I’m a bit rusty on the subject, but as I remember it, yes, they do eventually merge completely, forming what’s called a “blue straggler” (because it ends up being a blue star when all of the rest of the blue stars among its age cohort have long since died of old age). The merger itself would presumably be accompanied by some degree of violence, and even if that wasn’t enough to kill any appropriate planet, the resulting star would be much brighter, which would move the habitable zone much further out. Unfortunately, I’m not sure about lifetimes.
While our exoplanet detection abilities will need more missions and data.
But ya this is one of the really fast moving parts of astrophysics and ESA’s Gaia mission is going to provide some papers with more realistic guesses over the next few years. As with some of the visualizations in that video I provided are just being created today and will take some time for publication.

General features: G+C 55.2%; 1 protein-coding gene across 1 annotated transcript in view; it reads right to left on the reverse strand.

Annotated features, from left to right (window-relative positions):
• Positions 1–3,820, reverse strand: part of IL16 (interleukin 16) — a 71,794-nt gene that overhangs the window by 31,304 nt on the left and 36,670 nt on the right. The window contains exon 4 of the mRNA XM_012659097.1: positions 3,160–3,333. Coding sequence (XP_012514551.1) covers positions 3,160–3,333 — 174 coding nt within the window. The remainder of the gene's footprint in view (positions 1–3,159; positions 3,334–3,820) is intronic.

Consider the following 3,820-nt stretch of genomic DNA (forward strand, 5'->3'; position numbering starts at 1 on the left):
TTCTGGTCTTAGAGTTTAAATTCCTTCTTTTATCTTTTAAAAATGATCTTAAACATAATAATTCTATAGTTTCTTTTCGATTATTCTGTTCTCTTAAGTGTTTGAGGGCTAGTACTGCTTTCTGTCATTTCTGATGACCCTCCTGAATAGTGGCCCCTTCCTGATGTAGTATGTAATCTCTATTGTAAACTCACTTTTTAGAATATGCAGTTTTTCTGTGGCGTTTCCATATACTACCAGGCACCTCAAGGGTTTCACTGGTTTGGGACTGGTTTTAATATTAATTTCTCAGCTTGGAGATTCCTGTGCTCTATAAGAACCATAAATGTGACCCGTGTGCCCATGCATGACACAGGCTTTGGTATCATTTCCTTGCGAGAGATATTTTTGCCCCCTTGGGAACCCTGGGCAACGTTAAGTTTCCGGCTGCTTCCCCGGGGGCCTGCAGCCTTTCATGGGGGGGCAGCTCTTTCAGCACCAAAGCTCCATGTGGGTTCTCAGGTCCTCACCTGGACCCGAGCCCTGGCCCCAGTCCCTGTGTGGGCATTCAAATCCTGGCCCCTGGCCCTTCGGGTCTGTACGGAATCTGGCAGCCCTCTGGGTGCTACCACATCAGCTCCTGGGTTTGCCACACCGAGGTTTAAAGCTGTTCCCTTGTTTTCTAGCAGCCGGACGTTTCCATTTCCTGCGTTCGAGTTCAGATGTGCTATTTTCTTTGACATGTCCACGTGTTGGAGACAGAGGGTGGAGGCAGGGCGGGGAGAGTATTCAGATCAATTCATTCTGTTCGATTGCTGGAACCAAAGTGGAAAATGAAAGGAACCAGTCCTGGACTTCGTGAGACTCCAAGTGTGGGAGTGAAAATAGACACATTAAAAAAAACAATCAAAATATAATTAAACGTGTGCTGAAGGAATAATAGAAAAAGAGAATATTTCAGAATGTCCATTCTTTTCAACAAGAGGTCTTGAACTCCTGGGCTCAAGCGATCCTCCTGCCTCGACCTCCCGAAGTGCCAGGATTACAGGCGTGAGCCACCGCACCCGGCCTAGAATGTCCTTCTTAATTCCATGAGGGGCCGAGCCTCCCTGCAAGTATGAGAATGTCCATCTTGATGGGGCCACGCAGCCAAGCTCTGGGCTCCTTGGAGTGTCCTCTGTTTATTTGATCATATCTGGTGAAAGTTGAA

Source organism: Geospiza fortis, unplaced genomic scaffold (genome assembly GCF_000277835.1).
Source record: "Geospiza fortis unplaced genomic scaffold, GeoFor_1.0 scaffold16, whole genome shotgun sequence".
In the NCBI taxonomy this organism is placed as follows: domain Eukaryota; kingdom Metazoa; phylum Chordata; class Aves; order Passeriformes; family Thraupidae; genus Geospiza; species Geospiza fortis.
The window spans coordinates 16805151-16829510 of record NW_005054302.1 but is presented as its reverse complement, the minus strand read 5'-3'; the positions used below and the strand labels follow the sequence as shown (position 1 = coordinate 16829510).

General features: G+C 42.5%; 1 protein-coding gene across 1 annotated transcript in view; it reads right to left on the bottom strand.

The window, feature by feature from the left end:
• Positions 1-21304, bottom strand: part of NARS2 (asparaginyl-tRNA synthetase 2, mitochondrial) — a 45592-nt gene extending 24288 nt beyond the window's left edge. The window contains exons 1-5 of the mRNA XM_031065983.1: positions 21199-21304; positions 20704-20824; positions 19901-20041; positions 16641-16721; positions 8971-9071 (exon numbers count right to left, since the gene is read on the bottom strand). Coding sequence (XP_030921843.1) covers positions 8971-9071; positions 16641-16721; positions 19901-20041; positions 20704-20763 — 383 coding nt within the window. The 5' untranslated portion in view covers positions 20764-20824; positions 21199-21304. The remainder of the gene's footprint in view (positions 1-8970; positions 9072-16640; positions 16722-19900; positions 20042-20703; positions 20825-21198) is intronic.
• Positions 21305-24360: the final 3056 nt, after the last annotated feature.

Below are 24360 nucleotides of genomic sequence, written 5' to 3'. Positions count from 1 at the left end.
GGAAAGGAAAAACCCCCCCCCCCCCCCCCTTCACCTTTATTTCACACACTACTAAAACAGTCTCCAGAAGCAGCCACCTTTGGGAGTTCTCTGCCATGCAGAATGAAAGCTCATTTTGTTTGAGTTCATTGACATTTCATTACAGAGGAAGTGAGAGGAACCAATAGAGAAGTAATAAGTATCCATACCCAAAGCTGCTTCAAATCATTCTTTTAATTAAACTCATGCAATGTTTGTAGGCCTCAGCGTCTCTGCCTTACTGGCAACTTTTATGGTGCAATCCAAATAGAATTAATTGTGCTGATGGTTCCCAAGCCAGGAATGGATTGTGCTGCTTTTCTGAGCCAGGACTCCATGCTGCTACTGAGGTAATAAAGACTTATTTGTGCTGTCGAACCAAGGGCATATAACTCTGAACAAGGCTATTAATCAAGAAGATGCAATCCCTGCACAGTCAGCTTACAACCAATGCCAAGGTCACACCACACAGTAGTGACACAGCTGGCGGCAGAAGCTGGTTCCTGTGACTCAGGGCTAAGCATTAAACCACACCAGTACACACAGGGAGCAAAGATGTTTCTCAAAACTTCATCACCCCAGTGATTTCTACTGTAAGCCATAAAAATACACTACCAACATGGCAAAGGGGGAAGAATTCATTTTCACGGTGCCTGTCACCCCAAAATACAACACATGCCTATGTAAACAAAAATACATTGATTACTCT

Several circumbinary planets have been discovered. They appear to be rare compared to planets orbiting single stars, but they are not absent.
Here’s a list.
All three Kepler examples are orbiting in the habitable zone of their parent stars.
Note that Kepler 16b conforms to the ‘rule of three’ I mentioned earlier, as it orbits at 0.7 AU while the stars are only separated by 0.22AU, giving a ratio of 0.32. I believe that this Rule of Three was devised originally by Isaac Asimov, whereas in more recent times astronomers have been applying a ‘rule of seven’ (according to the wiki article about this planet). But it seems that the good doctor may have been right. On the other hand Kepler 16b might be a freak example of a planet in a temporary or quasistable orbit; this is only one planet among thousands of exoplanets on the books, so it is hardly typical.